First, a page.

Dogwood Blossoms and Snow

By Leonard Oliver Nasman, copyright 1989

May 7, 1989


The dogwood trees are blooming. It's hard to tell. They are covered with fresh soft white snow which hides the big white blossoms. But, even if dogwoods could worry, I don't think they would be bothered much. They must know the snow will be gone soon, and they won't have to fight for attention very long with the white covered branches of those trees that have not yet answered the call of spring.


As a matter of fact, even as I sit on the porch and watch the snow flakes drifting down, I can see the white blossoms emerge as the snow melts from the trees.


The grass is a lovely green color. Some dandelions have bloomed, and have gone to seed already. Sparrows and goldfinches are flitting around harvesting this first spring crop.


The combination of snow and blossoms is a reminder that spring does not always come easily, but it always does come. Winter may not always leave quickly, but it always does leave. Would spring be as lovely without the grey bleak days of late winter? Spring is a time of great beauty, but can there be beauty without contrast? If every tree in the forest were a dogwood, constantly in bloom, would we consider the dogwood as beautiful? Or is it the lacy white blossoms floating in a sea of gray leafless branches that catches our eye, and captures our heart?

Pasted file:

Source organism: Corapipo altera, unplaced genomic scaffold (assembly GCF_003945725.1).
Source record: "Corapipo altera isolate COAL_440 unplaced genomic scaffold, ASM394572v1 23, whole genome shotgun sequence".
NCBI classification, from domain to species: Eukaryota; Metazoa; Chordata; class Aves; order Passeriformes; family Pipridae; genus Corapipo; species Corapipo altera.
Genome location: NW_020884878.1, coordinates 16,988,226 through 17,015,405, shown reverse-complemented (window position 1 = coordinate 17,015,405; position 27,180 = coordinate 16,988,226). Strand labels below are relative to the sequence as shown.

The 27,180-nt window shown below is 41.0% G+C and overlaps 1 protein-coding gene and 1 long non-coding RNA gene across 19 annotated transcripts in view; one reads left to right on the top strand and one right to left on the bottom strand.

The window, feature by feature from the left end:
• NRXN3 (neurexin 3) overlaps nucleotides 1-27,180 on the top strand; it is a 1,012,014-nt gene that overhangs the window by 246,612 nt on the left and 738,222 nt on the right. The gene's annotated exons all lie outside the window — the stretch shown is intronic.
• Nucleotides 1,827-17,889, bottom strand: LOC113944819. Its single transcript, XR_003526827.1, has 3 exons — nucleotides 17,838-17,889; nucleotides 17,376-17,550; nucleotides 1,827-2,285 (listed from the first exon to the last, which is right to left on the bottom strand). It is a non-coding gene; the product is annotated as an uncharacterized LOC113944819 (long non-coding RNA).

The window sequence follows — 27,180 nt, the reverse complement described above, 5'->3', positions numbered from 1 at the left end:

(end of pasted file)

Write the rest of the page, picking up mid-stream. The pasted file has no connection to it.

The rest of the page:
Those who seek despair in the world have an easy quest. For despair and ugliness are easy to find. The forest is filled with dead trees and broken branches. We could count the old fallen trees and lament their passing. The goldfinch could cry about the snow on the dandelion seeds. But for a tree to grow old and fall is as natural as it is for a seed to sprout. And the morning snow becomes the mid-day moisture that brings the afternoon flowers that make seeds for a future spring. It is as easy to find beauty as it is to find despair. To search for despair promises a successful search, but offers no reward. To look for and find beauty, however, even in the last snowflake of winter, can bring a quiet joy.


The snow has stopped now. It has already melted from the grass and trees. The sky is getting brighter. I know that when I walk in the bright sunshine down Dogwood Lane, with a deep blue sky above, my senses will be filled with beauty and my spirits will soar.


But a dogwood tree, covered with snow under a gray sky, causes my mind to wonder at the mystery of the ever changing seasons. It causes me to marvel at the cycle of dead old trees and fresh new sprouts, and it causes my soul to be at peace.

Words and pictures by Leonard Oliver Nasman, May 7, 1989
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